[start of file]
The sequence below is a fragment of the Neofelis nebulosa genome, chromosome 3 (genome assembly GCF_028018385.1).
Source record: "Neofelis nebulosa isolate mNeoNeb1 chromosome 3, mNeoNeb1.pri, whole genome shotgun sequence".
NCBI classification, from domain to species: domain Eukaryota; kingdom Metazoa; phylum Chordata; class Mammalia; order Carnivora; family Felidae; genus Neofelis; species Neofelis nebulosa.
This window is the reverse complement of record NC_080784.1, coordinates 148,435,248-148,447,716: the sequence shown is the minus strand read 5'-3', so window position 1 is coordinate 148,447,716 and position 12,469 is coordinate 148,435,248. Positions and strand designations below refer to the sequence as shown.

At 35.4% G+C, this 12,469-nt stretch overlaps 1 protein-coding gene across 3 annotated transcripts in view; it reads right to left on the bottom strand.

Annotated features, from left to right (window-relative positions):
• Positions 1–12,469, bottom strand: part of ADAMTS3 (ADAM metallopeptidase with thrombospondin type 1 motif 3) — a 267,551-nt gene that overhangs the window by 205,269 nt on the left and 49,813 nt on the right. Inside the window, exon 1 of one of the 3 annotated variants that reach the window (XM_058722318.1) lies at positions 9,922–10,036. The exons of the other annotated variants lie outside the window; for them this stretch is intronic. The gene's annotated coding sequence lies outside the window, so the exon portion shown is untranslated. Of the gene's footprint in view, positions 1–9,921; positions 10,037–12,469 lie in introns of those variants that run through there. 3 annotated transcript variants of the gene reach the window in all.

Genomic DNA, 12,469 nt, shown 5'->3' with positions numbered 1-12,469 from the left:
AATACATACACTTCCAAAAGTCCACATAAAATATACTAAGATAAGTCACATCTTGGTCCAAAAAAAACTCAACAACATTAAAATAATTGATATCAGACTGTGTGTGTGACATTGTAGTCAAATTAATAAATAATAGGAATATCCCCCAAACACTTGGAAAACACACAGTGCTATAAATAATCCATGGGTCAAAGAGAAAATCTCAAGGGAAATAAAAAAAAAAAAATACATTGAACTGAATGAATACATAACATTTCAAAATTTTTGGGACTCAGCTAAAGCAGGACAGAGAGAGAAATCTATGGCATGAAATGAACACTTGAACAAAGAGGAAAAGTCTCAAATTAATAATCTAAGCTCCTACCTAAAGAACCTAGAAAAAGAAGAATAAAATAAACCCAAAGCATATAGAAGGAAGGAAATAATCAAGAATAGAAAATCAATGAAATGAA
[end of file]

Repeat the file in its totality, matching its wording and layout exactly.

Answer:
The sequence below is a fragment of the Neofelis nebulosa genome, chromosome 3 (genome assembly GCF_028018385.1).
Source record: "Neofelis nebulosa isolate mNeoNeb1 chromosome 3, mNeoNeb1.pri, whole genome shotgun sequence".
NCBI classification, from domain to species: domain Eukaryota; kingdom Metazoa; phylum Chordata; class Mammalia; order Carnivora; family Felidae; genus Neofelis; species Neofelis nebulosa.
This window is the reverse complement of record NC_080784.1, coordinates 148,435,248-148,447,716: the sequence shown is the minus strand read 5'-3', so window position 1 is coordinate 148,447,716 and position 12,469 is coordinate 148,435,248. Positions and strand designations below refer to the sequence as shown.

At 35.4% G+C, this 12,469-nt stretch overlaps 1 protein-coding gene across 3 annotated transcripts in view; it reads right to left on the bottom strand.

Annotated features, from left to right (window-relative positions):
• Positions 1–12,469, bottom strand: part of ADAMTS3 (ADAM metallopeptidase with thrombospondin type 1 motif 3) — a 267,551-nt gene that overhangs the window by 205,269 nt on the left and 49,813 nt on the right. Inside the window, exon 1 of one of the 3 annotated variants that reach the window (XM_058722318.1) lies at positions 9,922–10,036. The exons of the other annotated variants lie outside the window; for them this stretch is intronic. The gene's annotated coding sequence lies outside the window, so the exon portion shown is untranslated. Of the gene's footprint in view, positions 1–9,921; positions 10,037–12,469 lie in introns of those variants that run through there. 3 annotated transcript variants of the gene reach the window in all.

Genomic DNA, 12,469 nt, shown 5'->3' with positions numbered 1-12,469 from the left:
AATACATACACTTCCAAAAGTCCACATAAAATATACTAAGATAAGTCACATCTTGGTCCAAAAAAAACTCAACAACATTAAAATAATTGATATCAGACTGTGTGTGTGACATTGTAGTCAAATTAATAAATAATAGGAATATCCCCCAAACACTTGGAAAACACACAGTGCTATAAATAATCCATGGGTCAAAGAGAAAATCTCAAGGGAAATAAAAAAAAAAAAATACATTGAACTGAATGAATACATAACATTTCAAAATTTTTGGGACTCAGCTAAAGCAGGACAGAGAGAGAAATCTATGGCATGAAATGAACACTTGAACAAAGAGGAAAAGTCTCAAATTAATAATCTAAGCTCCTACCTAAAGAACCTAGAAAAAGAAGAATAAAATAAACCCAAAGCATATAGAAGGAAGGAAATAATCAAGAATAGAAAATCAATGAAATGAA